Bureau of Land Management National Park Service U.S. Fish and Wildlife Service U.S. Forest Service

John Day River (South Fork), Oregon

+ View larger map

Managing Agency:

Bureau of Land Management, Prineville District


Designated Reach:

October 28, 1988. From the Malheur National Forest boundary to the confluence with Smoky Creek.


Classification/Mileage:

Recreational — 47.0 miles; Total — 47.0 miles.

South Fork John Day River

RELATED LINKS

South Fork John Day River Management Plan Record of Decision

Photo Credit: Zachary Collier, Northwest Rafting Company

John Day River (South Fork)

The South Fork of the John Day River is located in central Oregon, flowing from the Ochoco and Aldrich Mountains to meet the main stem of the John Day River at the town of Dayville. The river is nationally known for smallmouth bass and steelhead and is an excellent destination for many outdoor activities. Aside from the road that parallels the river and handful of small ranches, the area provides a near-natural setting.


Outstandingly Remarkable Values

Botanic

The South Fork of the John Day River corridor contains a number of relatively pristine plant communities and two significant species, the Washington monkeyflower and threatened south John Day milk vetch. The diversity of plant communities provides important wildlife habitat, interpretive opportunities and aesthetic values to the area. Vegetation has been impacted by humans via fire control, road construction, unmanaged livestock grazing. A coordinated multi-agency program is in place to restore the quality of the vegetative communities.

Fisheries

The John Day River hosts one of the few remaining wild fish runs in the Pacific Northwest. The summer steelhead and spring Chinook salmon returning for spawning contribute to the largest entirely wild run in the mid and upper Columbia River Basin; spawning and rearing takes place below Izee Falls. Resident redband trout populations are augmented with hatchery stock, and whitefish are also present and popular.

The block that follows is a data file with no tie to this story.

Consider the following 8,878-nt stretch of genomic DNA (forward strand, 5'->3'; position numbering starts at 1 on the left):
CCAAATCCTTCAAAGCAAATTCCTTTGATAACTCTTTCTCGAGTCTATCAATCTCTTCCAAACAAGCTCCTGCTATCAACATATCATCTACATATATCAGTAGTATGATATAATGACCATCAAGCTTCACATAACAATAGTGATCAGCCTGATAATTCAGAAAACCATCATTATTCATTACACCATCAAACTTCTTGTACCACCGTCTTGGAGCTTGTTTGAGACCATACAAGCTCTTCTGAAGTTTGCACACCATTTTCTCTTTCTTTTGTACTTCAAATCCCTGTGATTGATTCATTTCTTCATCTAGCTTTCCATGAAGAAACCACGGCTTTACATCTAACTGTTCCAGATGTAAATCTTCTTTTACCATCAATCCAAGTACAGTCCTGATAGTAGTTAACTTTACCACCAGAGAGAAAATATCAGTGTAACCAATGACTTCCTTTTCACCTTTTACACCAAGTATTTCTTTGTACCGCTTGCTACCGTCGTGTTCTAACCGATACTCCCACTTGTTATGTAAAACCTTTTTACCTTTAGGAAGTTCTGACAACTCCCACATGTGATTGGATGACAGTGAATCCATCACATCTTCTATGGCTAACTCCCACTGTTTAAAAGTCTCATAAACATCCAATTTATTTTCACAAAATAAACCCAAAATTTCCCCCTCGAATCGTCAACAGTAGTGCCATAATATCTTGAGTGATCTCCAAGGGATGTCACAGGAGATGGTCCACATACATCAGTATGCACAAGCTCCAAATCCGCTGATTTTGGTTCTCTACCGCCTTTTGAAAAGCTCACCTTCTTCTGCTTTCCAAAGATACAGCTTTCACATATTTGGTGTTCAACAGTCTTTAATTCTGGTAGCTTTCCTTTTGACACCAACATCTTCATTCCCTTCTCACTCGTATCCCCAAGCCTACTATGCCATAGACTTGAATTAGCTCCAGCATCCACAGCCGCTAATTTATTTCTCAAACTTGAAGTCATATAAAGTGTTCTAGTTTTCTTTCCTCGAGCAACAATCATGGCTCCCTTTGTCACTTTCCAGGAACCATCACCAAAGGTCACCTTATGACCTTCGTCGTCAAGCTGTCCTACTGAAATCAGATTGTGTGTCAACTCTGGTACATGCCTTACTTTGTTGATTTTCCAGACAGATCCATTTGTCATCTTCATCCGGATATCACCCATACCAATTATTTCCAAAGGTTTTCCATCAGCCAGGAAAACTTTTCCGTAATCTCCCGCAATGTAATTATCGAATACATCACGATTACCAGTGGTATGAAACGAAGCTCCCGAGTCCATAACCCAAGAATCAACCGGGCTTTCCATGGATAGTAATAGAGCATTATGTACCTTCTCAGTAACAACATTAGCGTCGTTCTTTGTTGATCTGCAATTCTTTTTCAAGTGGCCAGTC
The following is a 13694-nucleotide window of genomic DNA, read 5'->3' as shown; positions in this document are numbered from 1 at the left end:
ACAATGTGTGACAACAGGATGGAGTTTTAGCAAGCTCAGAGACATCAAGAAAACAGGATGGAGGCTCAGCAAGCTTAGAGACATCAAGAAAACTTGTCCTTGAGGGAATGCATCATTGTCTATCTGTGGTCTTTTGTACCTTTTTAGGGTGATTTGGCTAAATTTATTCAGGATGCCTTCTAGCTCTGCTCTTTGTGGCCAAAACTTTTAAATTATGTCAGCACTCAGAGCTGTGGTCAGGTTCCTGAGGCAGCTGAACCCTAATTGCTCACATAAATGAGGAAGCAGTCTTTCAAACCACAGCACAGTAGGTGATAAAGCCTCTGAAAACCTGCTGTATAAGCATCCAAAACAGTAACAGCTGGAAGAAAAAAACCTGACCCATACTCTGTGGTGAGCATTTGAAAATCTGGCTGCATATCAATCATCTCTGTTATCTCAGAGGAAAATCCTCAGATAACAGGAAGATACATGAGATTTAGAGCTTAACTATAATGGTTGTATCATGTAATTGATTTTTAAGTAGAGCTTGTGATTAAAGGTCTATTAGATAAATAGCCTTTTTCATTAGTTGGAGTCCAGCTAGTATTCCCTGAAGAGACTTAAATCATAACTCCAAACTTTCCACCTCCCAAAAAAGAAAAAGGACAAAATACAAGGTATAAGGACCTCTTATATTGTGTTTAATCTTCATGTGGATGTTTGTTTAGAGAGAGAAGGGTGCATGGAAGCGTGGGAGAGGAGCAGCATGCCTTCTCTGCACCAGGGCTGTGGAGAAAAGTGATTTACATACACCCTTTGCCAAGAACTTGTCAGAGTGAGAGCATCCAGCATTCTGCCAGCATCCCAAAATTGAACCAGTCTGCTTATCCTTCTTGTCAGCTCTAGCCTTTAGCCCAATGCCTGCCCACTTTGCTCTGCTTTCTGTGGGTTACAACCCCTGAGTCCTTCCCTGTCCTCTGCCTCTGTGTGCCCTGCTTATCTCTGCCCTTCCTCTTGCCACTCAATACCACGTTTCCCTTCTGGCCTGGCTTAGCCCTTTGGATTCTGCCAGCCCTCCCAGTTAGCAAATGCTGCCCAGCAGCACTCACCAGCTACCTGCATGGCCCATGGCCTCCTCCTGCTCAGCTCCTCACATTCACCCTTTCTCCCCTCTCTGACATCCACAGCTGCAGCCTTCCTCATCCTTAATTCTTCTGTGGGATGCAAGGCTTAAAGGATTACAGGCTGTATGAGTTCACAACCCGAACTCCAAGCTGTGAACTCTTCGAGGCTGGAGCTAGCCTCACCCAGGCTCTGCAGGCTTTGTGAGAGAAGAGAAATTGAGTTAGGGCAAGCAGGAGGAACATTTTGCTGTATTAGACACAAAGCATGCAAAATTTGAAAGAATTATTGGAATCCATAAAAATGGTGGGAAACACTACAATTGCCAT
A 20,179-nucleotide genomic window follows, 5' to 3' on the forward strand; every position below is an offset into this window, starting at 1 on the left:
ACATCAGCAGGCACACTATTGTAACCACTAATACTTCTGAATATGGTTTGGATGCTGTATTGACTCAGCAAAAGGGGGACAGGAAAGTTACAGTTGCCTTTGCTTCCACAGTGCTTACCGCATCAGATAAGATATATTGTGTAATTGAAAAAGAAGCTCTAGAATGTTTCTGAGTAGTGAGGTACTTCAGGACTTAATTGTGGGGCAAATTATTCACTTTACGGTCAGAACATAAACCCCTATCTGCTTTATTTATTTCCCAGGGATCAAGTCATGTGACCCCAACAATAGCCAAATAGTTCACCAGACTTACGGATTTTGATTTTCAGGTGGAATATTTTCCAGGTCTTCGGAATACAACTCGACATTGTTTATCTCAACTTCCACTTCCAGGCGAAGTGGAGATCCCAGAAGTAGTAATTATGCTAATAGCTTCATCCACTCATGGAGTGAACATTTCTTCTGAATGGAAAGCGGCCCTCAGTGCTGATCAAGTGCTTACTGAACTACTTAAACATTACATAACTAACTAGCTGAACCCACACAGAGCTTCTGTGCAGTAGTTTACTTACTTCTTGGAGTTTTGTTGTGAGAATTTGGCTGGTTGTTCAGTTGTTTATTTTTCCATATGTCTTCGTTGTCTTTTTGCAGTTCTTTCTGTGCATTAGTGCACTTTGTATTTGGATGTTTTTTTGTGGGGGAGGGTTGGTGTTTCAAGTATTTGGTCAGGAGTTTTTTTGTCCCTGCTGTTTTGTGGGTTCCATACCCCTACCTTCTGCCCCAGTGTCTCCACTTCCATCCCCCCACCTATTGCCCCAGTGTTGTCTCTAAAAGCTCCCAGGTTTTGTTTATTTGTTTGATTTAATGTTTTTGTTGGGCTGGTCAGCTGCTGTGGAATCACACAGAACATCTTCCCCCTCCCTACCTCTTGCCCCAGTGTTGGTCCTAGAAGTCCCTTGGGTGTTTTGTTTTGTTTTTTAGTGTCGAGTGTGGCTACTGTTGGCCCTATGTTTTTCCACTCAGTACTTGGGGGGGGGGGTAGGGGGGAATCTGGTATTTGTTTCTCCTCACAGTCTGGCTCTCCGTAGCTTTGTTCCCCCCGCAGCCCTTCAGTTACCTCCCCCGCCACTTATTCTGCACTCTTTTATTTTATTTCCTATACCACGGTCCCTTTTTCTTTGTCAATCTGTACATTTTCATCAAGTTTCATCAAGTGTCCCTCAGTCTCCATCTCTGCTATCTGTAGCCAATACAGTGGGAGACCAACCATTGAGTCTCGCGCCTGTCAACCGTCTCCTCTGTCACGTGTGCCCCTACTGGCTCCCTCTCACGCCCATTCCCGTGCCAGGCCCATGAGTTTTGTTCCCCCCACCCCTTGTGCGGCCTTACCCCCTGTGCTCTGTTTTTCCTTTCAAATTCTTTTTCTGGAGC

Geologic & Paleontologic

A complicated geologic history in the area has resulted in a diverse assemblage of rocks that include masses of oceanic crust, marine sediments, a wide variety of volcanic rocks, ancient river and lake sediments, and recent landslide deposits. North of Izee Falls, the Mascall Formation features marine invertebrates, fossiliferous outcrops and fissure dikes. South of the falls, features include ammonites, bivalves and rhyconellid brachiopods.

Recreational

This river corridor provides a wide variety of recreation opportunities, including camping, boating, hunting and fishing. The river is nationally known for smallmouth bass and steelhead, and popular for floating and swimming, hunting, hiking and camping. Visitors travel here to see the rugged geologic formations of the canyon and internationally significant fossil beds.

Scenic

The views here are colorful, striking and unique. Basalt outcrops, Ponderosa pine and Douglas and white fir intermix with juniper, sagebrush and native bunchgrasses to create a distinct pattern on the rugged canyon slopes. The river is petite but active, and it flows over 55-foot Izee Falls halfway to the mainstem.

Wildlife

The South Fork is a key wildlife area due to the diversity and condition of the habitats in its corridor. Mature (never been cut) Ponderosa pine and fir forests have provided a stable environment for its diverse, balanced population. Grass and sagebrush hillsides provide forage for big game species and nesting for many migratory and resident bird species. Bald eagles visit in winter; golden eagles, redtail hawks and prairie falcons nest in the canyon. Lewis' and other woodpeckers, owls and quail nest and feed here. Mule deer and elk winter here, as well. Resident predators include mountain lions and bobcats. Minks, beavers, river otters, coyotes and rattlesnakes are common, as well.